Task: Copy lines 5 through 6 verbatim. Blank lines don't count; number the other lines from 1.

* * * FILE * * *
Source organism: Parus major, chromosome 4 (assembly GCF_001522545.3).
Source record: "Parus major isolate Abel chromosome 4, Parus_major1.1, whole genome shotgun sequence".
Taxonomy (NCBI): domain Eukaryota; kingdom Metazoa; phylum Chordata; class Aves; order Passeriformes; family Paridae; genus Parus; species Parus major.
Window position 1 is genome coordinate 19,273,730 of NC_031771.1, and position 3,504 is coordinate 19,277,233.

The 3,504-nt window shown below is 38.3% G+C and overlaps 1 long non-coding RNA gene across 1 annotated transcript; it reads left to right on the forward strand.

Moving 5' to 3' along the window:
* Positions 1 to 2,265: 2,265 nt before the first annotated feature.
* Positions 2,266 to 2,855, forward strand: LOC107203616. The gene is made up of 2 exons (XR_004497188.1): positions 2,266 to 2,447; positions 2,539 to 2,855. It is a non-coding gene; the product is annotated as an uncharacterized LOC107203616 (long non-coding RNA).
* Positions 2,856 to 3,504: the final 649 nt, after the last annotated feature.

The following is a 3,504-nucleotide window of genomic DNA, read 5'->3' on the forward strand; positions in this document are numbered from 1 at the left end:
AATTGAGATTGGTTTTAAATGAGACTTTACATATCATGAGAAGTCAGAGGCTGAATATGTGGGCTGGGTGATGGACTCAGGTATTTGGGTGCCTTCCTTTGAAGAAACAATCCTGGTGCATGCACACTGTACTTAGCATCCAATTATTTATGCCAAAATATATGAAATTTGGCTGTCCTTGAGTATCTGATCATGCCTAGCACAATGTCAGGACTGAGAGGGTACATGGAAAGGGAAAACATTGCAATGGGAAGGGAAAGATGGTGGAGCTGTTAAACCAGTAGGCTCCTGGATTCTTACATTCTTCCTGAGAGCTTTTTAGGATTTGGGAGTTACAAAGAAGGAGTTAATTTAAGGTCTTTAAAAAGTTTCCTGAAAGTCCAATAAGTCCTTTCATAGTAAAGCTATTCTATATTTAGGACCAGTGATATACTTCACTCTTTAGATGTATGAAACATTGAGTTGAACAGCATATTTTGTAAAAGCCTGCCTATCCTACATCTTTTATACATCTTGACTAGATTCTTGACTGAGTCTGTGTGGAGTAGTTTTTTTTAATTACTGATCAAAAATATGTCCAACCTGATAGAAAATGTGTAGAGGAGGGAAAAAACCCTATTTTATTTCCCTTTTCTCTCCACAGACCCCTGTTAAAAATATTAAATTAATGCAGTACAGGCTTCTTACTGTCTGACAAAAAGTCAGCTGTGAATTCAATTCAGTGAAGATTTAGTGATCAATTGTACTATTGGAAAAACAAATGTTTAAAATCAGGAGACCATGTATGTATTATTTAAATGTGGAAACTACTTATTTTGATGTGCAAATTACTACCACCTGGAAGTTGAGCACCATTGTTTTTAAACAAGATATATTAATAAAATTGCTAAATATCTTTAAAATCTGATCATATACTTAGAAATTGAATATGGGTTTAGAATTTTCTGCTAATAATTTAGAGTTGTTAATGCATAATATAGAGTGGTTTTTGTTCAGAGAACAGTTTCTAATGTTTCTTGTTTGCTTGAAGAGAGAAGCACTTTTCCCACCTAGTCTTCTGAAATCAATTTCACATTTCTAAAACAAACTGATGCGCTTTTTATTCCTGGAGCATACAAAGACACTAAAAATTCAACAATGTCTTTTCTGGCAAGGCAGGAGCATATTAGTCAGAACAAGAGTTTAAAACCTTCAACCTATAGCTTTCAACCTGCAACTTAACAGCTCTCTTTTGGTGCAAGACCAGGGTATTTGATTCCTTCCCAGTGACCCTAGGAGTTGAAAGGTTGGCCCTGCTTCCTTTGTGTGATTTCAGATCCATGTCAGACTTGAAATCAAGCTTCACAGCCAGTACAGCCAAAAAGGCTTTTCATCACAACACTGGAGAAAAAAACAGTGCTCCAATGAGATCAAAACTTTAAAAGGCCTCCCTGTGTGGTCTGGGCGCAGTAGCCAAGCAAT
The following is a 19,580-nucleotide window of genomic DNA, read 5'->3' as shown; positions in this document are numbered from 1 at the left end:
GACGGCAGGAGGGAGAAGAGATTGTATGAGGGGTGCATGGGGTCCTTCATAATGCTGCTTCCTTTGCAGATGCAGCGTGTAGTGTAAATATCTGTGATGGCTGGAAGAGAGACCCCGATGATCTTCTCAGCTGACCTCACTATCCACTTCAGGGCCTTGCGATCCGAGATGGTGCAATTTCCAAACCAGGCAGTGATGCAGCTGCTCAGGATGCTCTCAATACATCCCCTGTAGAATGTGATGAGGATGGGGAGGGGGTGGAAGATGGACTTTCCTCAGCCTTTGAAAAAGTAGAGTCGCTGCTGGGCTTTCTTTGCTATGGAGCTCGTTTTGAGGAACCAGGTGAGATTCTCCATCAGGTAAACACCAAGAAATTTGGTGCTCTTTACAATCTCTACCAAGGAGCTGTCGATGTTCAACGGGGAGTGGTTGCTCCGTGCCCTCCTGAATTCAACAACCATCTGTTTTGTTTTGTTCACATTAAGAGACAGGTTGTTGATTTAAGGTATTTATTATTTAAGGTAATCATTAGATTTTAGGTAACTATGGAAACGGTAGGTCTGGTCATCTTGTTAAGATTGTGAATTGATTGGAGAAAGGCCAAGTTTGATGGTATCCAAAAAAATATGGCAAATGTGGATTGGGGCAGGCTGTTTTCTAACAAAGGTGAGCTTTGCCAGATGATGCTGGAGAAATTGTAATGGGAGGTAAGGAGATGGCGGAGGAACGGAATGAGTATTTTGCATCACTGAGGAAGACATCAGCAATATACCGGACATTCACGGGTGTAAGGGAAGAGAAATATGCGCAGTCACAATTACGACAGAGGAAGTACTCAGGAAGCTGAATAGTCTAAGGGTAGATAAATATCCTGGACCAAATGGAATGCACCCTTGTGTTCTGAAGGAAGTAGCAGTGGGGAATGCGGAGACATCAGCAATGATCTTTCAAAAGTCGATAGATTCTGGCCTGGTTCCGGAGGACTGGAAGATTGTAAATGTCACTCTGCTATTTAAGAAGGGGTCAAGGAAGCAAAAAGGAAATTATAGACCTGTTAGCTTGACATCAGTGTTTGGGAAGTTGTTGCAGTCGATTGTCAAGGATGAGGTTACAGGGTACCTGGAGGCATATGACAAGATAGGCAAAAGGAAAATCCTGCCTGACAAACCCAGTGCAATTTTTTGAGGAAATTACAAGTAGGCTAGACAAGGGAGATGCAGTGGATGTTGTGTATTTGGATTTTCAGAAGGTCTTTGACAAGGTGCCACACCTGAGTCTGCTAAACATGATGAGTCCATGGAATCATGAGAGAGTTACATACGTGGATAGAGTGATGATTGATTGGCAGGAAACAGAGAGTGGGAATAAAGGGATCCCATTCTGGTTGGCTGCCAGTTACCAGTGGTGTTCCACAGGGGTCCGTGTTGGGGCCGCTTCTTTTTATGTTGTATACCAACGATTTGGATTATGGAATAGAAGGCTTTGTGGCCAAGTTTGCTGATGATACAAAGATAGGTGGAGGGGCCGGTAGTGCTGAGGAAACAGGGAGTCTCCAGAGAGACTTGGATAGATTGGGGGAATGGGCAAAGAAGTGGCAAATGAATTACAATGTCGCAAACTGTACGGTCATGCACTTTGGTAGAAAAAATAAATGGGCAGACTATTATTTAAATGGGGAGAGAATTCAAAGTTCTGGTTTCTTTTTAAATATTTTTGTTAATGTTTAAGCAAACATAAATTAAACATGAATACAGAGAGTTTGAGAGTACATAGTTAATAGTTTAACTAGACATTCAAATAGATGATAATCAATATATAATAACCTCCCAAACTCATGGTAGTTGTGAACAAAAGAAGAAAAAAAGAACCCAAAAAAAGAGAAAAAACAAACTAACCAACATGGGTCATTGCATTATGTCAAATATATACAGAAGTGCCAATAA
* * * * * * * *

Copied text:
The 3,504-nt window shown below is 38.3% G+C and overlaps 1 long non-coding RNA gene across 1 annotated transcript; it reads left to right on the forward strand.

Moving 5' to 3' along the window: